In order to be eligible for conversion, hotels/motels must have fewer than 80 rooms and 100 percent of the proposed units must be rented at affordable rates. The housing units must “consist of either supportive housing, transitional housing, single-room occupancy, multi-family housing, or a combination thereof,” per staff’s report.

The design, location, operating characteristics, and size of the proposed site must also “be compatible with the existing land uses in the vicinity in terms of aesthetic values, character, scale, and view protection.”

The review process will be identical to that of a conditional use permit and the primary reviewing authority will be a hearing officer.

In order to incentivize future conversions, applicants will be exempt from various land use restrictions, development standards, and fees.

The only thing that prevented this move from achieving unanimous approval from the council was the fact that many of the eligible hotels/motels reside within the same East Pasadena district: Councilmember Gene Masuda’s District 4.

“My concern is the [number] of motels that there are in East Pasadena,” said Masuda, “I’m not going to support this unless I get some assurance that we won’t have too many in East Pasadena in the Fourth District.”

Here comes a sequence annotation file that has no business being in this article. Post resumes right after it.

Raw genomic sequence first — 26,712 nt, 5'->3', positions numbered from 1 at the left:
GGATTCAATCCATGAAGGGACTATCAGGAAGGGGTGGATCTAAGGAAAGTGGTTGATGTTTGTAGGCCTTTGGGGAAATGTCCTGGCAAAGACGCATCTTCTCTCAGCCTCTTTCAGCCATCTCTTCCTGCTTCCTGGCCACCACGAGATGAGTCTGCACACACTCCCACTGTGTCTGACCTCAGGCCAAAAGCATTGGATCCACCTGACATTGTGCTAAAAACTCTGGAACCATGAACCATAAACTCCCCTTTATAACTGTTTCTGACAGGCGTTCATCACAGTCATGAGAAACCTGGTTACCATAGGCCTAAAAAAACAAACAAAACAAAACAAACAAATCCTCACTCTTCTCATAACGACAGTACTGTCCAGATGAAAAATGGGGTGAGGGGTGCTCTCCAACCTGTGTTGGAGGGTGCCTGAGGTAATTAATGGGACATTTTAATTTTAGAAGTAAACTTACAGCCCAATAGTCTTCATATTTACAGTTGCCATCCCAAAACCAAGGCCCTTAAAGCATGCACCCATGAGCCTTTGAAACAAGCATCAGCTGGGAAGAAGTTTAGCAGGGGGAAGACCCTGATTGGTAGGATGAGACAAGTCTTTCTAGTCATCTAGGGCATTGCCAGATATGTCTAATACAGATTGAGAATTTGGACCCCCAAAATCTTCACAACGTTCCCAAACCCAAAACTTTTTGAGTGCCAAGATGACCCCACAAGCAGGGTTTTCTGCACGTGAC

The former vice-mayor made it clear that he does indeed support the idea of creating more affordable housing, but several of his constituents have voiced concern towards the possible over-concentration of converted sites within their district. Of the 17 hotels/motels eligible for conversion, nine are in District 4, many on the same street (Colorado Boulevard), within a few blocks of each other.

Masuda asked council to consider a limit on the number of conversions within a single district, similar to the approach taken for marijuana dispensaries, or “some sort of rule that would make [District 4] residents feel secure.”

Mayor Terry Tornek (who expressed his desire for the approval to be unanimous) and Councilmember Andy Wilson proposed that the matter be reviewed after three building permits have been issued, but Masuda did not budge, “I appreciate that, but I’m still going to vote no,” he said.